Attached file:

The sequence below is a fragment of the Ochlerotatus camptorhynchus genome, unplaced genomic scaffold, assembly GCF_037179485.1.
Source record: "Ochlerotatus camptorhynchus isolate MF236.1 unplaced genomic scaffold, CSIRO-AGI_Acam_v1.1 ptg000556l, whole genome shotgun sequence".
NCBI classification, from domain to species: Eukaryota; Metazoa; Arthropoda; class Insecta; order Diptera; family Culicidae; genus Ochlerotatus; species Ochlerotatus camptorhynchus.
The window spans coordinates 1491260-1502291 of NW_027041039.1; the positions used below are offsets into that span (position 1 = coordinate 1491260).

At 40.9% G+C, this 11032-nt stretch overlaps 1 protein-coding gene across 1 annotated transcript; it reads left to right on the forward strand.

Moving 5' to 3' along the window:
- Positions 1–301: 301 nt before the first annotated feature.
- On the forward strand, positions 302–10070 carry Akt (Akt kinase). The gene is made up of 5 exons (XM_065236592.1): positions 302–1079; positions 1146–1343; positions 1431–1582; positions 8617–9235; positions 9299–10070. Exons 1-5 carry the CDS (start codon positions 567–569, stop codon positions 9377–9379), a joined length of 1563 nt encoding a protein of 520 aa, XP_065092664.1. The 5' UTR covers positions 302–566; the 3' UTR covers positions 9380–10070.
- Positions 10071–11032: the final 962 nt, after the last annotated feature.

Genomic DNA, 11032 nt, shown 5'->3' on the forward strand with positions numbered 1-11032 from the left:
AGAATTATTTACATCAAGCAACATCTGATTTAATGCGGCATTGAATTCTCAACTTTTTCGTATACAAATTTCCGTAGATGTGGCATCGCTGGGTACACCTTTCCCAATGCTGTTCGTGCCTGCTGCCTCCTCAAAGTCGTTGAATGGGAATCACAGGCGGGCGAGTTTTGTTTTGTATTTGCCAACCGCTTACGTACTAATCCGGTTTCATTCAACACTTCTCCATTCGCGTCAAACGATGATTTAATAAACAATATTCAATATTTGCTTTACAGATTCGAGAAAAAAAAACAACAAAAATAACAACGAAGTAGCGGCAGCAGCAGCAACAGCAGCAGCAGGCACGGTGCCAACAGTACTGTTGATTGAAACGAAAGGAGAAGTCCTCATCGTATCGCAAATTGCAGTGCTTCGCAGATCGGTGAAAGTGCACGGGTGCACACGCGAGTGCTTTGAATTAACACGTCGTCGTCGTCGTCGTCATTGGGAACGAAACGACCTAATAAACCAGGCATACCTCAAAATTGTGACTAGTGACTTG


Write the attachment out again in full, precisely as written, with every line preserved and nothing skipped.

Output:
The sequence below is a fragment of the Ochlerotatus camptorhynchus genome, unplaced genomic scaffold, assembly GCF_037179485.1.
Source record: "Ochlerotatus camptorhynchus isolate MF236.1 unplaced genomic scaffold, CSIRO-AGI_Acam_v1.1 ptg000556l, whole genome shotgun sequence".
NCBI classification, from domain to species: Eukaryota; Metazoa; Arthropoda; class Insecta; order Diptera; family Culicidae; genus Ochlerotatus; species Ochlerotatus camptorhynchus.
The window spans coordinates 1491260-1502291 of NW_027041039.1; the positions used below are offsets into that span (position 1 = coordinate 1491260).

At 40.9% G+C, this 11032-nt stretch overlaps 1 protein-coding gene across 1 annotated transcript; it reads left to right on the forward strand.

Moving 5' to 3' along the window:
- Positions 1–301: 301 nt before the first annotated feature.
- On the forward strand, positions 302–10070 carry Akt (Akt kinase). The gene is made up of 5 exons (XM_065236592.1): positions 302–1079; positions 1146–1343; positions 1431–1582; positions 8617–9235; positions 9299–10070. Exons 1-5 carry the CDS (start codon positions 567–569, stop codon positions 9377–9379), a joined length of 1563 nt encoding a protein of 520 aa, XP_065092664.1. The 5' UTR covers positions 302–566; the 3' UTR covers positions 9380–10070.
- Positions 10071–11032: the final 962 nt, after the last annotated feature.

Genomic DNA, 11032 nt, shown 5'->3' on the forward strand with positions numbered 1-11032 from the left:
AGAATTATTTACATCAAGCAACATCTGATTTAATGCGGCATTGAATTCTCAACTTTTTCGTATACAAATTTCCGTAGATGTGGCATCGCTGGGTACACCTTTCCCAATGCTGTTCGTGCCTGCTGCCTCCTCAAAGTCGTTGAATGGGAATCACAGGCGGGCGAGTTTTGTTTTGTATTTGCCAACCGCTTACGTACTAATCCGGTTTCATTCAACACTTCTCCATTCGCGTCAAACGATGATTTAATAAACAATATTCAATATTTGCTTTACAGATTCGAGAAAAAAAAACAACAAAAATAACAACGAAGTAGCGGCAGCAGCAGCAACAGCAGCAGCAGGCACGGTGCCAACAGTACTGTTGATTGAAACGAAAGGAGAAGTCCTCATCGTATCGCAAATTGCAGTGCTTCGCAGATCGGTGAAAGTGCACGGGTGCACACGCGAGTGCTTTGAATTAACACGTCGTCGTCGTCGTCGTCATTGGGAACGAAACGACCTAATAAACCAGGCATACCTCAAAATTGTGACTAGTGACTTG